Commentary Magazine


Topic: U.S. State Department

U.S. Seeks Post-Deal “Parameters,” Not Pre-Deal Answers from Iran

Friday afternoon — for the third day in a row — the press sought a straight answer from the State Department on Iran’s obligation to answer the longstanding questions of the International Atomic Energy Agency (IAEA). UN Security Council Resolution 1929 (June 9, 2010) requires Iran to “cooperate fully with the IAEA on all outstanding issues, particularly those which give rise to concerns about the possible military dimensions [PMDs] of the Iranian nuclear program,” and to provide “access without delay to all sites, equipment, persons and documents requested by the IAEA” (emphasis added). Iran has provided virtually no answers to the IAEA, which reported recently that it “remains concerned about the possible existence in Iran of undisclosed nuclear-related activities involving military related organizations, including activities related to the development of a nuclear payload for a missile.” Here is part of the Friday exchange at the State Department:

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Friday afternoon — for the third day in a row — the press sought a straight answer from the State Department on Iran’s obligation to answer the longstanding questions of the International Atomic Energy Agency (IAEA). UN Security Council Resolution 1929 (June 9, 2010) requires Iran to “cooperate fully with the IAEA on all outstanding issues, particularly those which give rise to concerns about the possible military dimensions [PMDs] of the Iranian nuclear program,” and to provide “access without delay to all sites, equipment, persons and documents requested by the IAEA” (emphasis added). Iran has provided virtually no answers to the IAEA, which reported recently that it “remains concerned about the possible existence in Iran of undisclosed nuclear-related activities involving military related organizations, including activities related to the development of a nuclear payload for a missile.” Here is part of the Friday exchange at the State Department:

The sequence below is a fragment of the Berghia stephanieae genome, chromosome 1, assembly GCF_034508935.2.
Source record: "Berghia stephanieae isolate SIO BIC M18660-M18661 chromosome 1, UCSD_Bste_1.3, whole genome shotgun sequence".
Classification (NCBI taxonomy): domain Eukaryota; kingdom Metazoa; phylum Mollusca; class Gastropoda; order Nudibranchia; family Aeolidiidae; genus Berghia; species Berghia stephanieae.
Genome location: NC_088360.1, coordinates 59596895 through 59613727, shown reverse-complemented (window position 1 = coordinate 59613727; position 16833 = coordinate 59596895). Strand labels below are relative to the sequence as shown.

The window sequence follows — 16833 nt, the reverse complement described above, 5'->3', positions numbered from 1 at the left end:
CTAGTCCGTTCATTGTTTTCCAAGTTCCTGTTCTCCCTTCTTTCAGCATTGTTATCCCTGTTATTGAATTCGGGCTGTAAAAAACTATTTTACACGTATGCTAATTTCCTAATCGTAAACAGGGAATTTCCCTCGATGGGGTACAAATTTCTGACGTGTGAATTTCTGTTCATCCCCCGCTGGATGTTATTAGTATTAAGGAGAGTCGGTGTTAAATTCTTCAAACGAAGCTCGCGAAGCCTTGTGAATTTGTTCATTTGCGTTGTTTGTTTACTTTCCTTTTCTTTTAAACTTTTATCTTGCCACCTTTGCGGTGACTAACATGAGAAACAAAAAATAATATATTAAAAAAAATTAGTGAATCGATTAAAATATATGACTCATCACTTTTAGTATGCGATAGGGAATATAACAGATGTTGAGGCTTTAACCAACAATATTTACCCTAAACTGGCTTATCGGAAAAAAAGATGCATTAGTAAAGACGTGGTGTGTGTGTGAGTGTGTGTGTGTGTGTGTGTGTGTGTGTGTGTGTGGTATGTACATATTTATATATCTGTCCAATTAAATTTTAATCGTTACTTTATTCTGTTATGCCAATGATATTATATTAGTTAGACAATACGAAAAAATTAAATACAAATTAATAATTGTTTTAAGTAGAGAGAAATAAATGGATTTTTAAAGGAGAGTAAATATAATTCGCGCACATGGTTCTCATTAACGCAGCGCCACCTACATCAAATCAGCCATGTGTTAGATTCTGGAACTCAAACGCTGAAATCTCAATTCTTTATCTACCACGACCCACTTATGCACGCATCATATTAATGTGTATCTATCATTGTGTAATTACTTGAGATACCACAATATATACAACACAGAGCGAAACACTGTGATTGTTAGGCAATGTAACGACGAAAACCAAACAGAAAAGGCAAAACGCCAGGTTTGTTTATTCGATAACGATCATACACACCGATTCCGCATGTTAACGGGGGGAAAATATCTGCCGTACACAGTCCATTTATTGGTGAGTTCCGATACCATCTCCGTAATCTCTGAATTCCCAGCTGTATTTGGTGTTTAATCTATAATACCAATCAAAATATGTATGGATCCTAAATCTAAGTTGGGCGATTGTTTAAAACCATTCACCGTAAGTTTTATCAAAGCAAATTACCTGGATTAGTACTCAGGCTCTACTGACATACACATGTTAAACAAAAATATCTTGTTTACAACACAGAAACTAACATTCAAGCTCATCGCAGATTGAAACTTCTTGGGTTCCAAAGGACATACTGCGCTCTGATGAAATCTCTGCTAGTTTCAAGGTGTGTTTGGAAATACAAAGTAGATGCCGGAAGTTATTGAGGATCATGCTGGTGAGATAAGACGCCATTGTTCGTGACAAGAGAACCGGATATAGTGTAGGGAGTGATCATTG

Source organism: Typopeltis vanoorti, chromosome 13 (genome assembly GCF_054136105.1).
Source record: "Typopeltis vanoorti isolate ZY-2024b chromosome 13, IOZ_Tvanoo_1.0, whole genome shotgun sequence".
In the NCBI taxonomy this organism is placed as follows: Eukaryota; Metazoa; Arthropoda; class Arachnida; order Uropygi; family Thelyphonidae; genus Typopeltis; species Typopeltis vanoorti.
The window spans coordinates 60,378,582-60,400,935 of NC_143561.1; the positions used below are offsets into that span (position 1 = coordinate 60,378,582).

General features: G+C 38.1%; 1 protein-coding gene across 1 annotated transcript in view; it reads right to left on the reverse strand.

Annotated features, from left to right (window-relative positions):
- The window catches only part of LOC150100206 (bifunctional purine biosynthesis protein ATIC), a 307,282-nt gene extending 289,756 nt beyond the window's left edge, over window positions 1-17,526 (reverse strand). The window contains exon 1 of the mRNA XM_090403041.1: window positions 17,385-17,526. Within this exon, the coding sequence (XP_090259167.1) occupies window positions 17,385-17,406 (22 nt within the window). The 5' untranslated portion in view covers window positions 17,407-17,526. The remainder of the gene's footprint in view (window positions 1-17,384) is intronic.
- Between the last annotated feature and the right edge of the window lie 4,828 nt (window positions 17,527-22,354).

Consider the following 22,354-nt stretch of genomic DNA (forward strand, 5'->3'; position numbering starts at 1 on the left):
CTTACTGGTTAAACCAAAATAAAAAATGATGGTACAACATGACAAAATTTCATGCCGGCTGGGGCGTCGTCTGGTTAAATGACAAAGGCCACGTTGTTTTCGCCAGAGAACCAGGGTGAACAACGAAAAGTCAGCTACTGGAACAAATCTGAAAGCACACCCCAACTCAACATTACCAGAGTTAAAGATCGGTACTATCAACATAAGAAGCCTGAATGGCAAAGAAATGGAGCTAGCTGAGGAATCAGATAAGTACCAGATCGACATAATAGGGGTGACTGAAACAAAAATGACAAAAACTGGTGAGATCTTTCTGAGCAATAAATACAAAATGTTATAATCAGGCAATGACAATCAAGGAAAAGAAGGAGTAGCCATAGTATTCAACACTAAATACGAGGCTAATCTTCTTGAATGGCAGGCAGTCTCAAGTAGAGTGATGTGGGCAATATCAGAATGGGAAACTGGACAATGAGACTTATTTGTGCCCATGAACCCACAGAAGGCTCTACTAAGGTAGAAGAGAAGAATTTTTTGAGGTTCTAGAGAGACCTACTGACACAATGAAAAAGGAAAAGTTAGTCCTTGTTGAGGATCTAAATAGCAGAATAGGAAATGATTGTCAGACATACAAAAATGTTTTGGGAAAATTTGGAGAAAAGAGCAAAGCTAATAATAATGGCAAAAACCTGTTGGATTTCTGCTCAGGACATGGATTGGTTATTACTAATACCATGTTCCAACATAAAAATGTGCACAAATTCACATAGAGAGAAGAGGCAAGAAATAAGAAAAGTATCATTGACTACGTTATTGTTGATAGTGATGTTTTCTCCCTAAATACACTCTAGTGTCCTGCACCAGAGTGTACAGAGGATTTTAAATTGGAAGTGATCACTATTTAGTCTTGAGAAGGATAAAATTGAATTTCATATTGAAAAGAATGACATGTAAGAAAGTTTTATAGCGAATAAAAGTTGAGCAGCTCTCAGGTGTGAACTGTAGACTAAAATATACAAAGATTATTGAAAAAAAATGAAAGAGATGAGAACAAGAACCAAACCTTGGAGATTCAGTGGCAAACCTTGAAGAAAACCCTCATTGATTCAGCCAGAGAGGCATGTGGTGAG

QUESTION: In your briefing two days ago, you stated from the podium that Iran must give the IAEA the access that they need to resolve any possible military dimensions of their program. And I just want to confirm with you that it is the policy of the United States that Iran must resolve those questions, not just address them.

MR KIRBY: … [A]s part of any deal and before there can be a deal, it needs to be determined … that the IAEA will have the access that they need to resolve their concerns about the possible military dimensions of Iran’s nuclear program, past and present.

QUESTION: … so they will get the access before the deal is signed?

MR KIRBY: I didn’t say that. I said that —

QUESTION: Aha.

MR KIRBY: I said that in order for there to be a deal, they have to have provided the parameters for the access that IAEA needs (emphasis added).

QUESTION: Right. You – but you realize the problem with that? Iran has made promises, many promises in the past, and not followed through or fulfilled them. So you’re saying that they don’t have to give the access before a deal is done; they just have to say they will give access (emphasis added).

MR KIRBY: Yeah.

So while there is a UN resolution obligating Iran to provide immediately whatever the IAEA requests, the administration will settle for post-deal “parameters” for “access,” rather than pre-deal compliance — much less a completed IAEA report on Iran’s undisclosed nuclear activities. On Friday, reporters sought to clarify what “parameters” for “access” meant, and got this:

QUESTION: Just to clarify the remarks you just made in response to Matt’s question, is it the case that when we have a final deal with Iran, if we reach one, it will contain the parameters for access, as you just stated? Or it will be – it will contain, that deal, the specific terms of access?

MR KIRBY: I’m certainly not going to talk about the issues that are still under negotiation … [T]he IAEA will need to have the access it needs to resolve the issues of possible military dimensions of Iran’s program. And without the parameters for that sort of access, there’s not going to be a deal….

QUESTION: But when you say “parameters of access,” what you’re essentially telling us is that as part of a final deal, those parameters could themselves be subject to further negotiation. And it’s always been understood here that the final deal will have the actual terms of a deal, not further parameters to be worked out, correct?